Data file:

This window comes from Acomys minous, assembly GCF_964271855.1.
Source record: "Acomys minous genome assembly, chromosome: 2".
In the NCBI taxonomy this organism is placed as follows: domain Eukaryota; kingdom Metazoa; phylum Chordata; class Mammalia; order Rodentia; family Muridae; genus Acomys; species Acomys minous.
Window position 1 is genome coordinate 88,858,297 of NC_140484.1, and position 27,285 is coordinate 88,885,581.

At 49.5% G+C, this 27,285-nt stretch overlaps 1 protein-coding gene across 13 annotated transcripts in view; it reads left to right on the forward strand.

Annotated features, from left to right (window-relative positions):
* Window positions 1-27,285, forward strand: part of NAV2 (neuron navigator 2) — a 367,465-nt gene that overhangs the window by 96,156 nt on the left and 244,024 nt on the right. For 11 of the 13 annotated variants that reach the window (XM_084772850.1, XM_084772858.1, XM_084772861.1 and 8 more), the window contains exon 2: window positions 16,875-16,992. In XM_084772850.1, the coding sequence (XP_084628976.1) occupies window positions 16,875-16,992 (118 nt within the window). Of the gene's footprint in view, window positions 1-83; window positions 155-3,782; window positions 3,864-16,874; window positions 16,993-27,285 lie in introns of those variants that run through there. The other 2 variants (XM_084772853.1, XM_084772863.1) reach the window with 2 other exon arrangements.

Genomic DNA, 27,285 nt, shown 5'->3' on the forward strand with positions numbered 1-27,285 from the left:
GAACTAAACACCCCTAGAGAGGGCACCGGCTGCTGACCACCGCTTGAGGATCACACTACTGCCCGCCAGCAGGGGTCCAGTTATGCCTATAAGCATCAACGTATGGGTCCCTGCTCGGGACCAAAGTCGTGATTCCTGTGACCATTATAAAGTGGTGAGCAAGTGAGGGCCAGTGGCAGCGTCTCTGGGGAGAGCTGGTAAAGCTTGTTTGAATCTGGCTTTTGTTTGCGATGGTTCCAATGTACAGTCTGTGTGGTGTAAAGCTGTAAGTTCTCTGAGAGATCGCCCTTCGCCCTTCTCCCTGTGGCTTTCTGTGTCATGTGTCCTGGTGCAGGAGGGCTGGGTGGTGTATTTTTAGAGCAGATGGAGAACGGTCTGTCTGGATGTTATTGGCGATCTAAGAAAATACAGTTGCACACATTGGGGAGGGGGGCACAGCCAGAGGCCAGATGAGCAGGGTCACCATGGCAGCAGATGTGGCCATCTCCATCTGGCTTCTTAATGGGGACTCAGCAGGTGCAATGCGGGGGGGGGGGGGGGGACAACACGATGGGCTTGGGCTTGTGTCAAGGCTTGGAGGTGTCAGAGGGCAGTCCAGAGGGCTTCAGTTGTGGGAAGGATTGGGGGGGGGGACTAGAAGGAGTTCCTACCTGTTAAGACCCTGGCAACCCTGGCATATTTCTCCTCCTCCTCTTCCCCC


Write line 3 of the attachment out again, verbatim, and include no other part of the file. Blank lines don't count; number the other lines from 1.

In the NCBI taxonomy this organism is placed as follows: domain Eukaryota; kingdom Metazoa; phylum Chordata; class Mammalia; order Rodentia; family Muridae; genus Acomys; species Acomys minous.